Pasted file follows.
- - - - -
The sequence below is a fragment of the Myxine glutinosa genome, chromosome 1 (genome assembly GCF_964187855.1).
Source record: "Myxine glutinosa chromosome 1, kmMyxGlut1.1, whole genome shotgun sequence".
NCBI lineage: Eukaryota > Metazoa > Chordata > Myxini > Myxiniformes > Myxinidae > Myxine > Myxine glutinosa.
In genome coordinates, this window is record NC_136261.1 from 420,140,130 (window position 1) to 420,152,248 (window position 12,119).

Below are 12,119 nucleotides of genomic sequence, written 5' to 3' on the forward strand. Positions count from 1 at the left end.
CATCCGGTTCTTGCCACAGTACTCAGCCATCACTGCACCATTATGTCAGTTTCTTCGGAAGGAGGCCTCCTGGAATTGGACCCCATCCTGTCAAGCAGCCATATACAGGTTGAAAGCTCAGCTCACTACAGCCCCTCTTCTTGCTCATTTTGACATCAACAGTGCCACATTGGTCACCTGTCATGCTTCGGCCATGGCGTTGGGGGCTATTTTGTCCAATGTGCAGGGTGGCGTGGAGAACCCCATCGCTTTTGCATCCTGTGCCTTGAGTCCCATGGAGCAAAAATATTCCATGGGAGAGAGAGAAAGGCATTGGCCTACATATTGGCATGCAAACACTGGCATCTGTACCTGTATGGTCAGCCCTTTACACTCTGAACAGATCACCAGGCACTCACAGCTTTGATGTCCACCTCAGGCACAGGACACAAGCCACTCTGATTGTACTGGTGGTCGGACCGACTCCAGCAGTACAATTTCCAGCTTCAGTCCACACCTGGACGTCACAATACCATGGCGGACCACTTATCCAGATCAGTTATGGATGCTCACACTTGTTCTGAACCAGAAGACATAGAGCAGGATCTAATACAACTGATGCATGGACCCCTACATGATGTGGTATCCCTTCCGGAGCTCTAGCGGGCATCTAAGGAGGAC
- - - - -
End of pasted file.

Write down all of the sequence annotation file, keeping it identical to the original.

The sequence below is a fragment of the Myxine glutinosa genome, chromosome 1 (genome assembly GCF_964187855.1).
Source record: "Myxine glutinosa chromosome 1, kmMyxGlut1.1, whole genome shotgun sequence".
NCBI lineage: Eukaryota > Metazoa > Chordata > Myxini > Myxiniformes > Myxinidae > Myxine > Myxine glutinosa.
In genome coordinates, this window is record NC_136261.1 from 420,140,130 (window position 1) to 420,152,248 (window position 12,119).

Below are 12,119 nucleotides of genomic sequence, written 5' to 3' on the forward strand. Positions count from 1 at the left end.
CATCCGGTTCTTGCCACAGTACTCAGCCATCACTGCACCATTATGTCAGTTTCTTCGGAAGGAGGCCTCCTGGAATTGGACCCCATCCTGTCAAGCAGCCATATACAGGTTGAAAGCTCAGCTCACTACAGCCCCTCTTCTTGCTCATTTTGACATCAACAGTGCCACATTGGTCACCTGTCATGCTTCGGCCATGGCGTTGGGGGCTATTTTGTCCAATGTGCAGGGTGGCGTGGAGAACCCCATCGCTTTTGCATCCTGTGCCTTGAGTCCCATGGAGCAAAAATATTCCATGGGAGAGAGAGAAAGGCATTGGCCTACATATTGGCATGCAAACACTGGCATCTGTACCTGTATGGTCAGCCCTTTACACTCTGAACAGATCACCAGGCACTCACAGCTTTGATGTCCACCTCAGGCACAGGACACAAGCCACTCTGATTGTACTGGTGGTCGGACCGACTCCAGCAGTACAATTTCCAGCTTCAGTCCACACCTGGACGTCACAATACCATGGCGGACCACTTATCCAGATCAGTTATGGATGCTCACACTTGTTCTGAACCAGAAGACATAGAGCAGGATCTAATACAACTGATGCATGGACCCCTACATGATGTGGTATCCCTTCCGGAGCTCTAGCGGGCATCTAAGGAGGAC